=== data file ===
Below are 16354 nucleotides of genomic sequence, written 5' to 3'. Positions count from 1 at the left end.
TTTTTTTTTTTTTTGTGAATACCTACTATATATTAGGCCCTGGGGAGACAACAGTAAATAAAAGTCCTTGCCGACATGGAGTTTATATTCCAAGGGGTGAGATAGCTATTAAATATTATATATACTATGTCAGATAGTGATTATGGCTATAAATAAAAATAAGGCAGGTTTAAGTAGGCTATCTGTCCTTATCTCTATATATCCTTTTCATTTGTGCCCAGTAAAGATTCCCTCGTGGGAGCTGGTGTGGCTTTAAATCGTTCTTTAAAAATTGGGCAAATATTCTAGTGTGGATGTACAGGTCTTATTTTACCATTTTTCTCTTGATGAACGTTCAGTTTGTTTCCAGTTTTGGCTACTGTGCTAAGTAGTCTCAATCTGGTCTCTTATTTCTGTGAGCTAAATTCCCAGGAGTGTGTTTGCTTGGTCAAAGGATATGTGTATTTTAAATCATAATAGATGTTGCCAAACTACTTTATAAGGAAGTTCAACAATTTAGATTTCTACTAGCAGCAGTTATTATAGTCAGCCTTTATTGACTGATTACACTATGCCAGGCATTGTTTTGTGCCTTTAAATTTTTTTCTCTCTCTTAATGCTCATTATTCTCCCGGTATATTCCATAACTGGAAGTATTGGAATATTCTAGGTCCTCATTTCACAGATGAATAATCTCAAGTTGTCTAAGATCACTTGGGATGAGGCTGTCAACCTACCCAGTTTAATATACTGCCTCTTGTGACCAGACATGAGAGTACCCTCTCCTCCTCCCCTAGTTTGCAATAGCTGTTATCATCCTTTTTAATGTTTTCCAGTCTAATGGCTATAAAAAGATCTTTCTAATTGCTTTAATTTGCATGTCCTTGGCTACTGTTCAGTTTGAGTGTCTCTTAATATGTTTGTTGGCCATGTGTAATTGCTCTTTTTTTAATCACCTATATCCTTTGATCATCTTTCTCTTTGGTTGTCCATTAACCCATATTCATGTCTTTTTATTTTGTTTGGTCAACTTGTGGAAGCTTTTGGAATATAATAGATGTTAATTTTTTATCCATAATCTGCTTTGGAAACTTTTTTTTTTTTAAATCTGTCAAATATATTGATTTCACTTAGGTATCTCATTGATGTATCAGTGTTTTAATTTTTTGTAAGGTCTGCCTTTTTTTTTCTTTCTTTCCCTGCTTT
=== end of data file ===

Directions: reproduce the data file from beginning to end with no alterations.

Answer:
Below are 16354 nucleotides of genomic sequence, written 5' to 3'. Positions count from 1 at the left end.
TTTTTTTTTTTTTTGTGAATACCTACTATATATTAGGCCCTGGGGAGACAACAGTAAATAAAAGTCCTTGCCGACATGGAGTTTATATTCCAAGGGGTGAGATAGCTATTAAATATTATATATACTATGTCAGATAGTGATTATGGCTATAAATAAAAATAAGGCAGGTTTAAGTAGGCTATCTGTCCTTATCTCTATATATCCTTTTCATTTGTGCCCAGTAAAGATTCCCTCGTGGGAGCTGGTGTGGCTTTAAATCGTTCTTTAAAAATTGGGCAAATATTCTAGTGTGGATGTACAGGTCTTATTTTACCATTTTTCTCTTGATGAACGTTCAGTTTGTTTCCAGTTTTGGCTACTGTGCTAAGTAGTCTCAATCTGGTCTCTTATTTCTGTGAGCTAAATTCCCAGGAGTGTGTTTGCTTGGTCAAAGGATATGTGTATTTTAAATCATAATAGATGTTGCCAAACTACTTTATAAGGAAGTTCAACAATTTAGATTTCTACTAGCAGCAGTTATTATAGTCAGCCTTTATTGACTGATTACACTATGCCAGGCATTGTTTTGTGCCTTTAAATTTTTTTCTCTCTCTTAATGCTCATTATTCTCCCGGTATATTCCATAACTGGAAGTATTGGAATATTCTAGGTCCTCATTTCACAGATGAATAATCTCAAGTTGTCTAAGATCACTTGGGATGAGGCTGTCAACCTACCCAGTTTAATATACTGCCTCTTGTGACCAGACATGAGAGTACCCTCTCCTCCTCCCCTAGTTTGCAATAGCTGTTATCATCCTTTTTAATGTTTTCCAGTCTAATGGCTATAAAAAGATCTTTCTAATTGCTTTAATTTGCATGTCCTTGGCTACTGTTCAGTTTGAGTGTCTCTTAATATGTTTGTTGGCCATGTGTAATTGCTCTTTTTTTAATCACCTATATCCTTTGATCATCTTTCTCTTTGGTTGTCCATTAACCCATATTCATGTCTTTTTATTTTGTTTGGTCAACTTGTGGAAGCTTTTGGAATATAATAGATGTTAATTTTTTATCCATAATCTGCTTTGGAAACTTTTTTTTTTTTAAATCTGTCAAATATATTGATTTCACTTAGGTATCTCATTGATGTATCAGTGTTTTAATTTTTTGTAAGGTCTGCCTTTTTTTTTCTTTCTTTCCCTGCTTT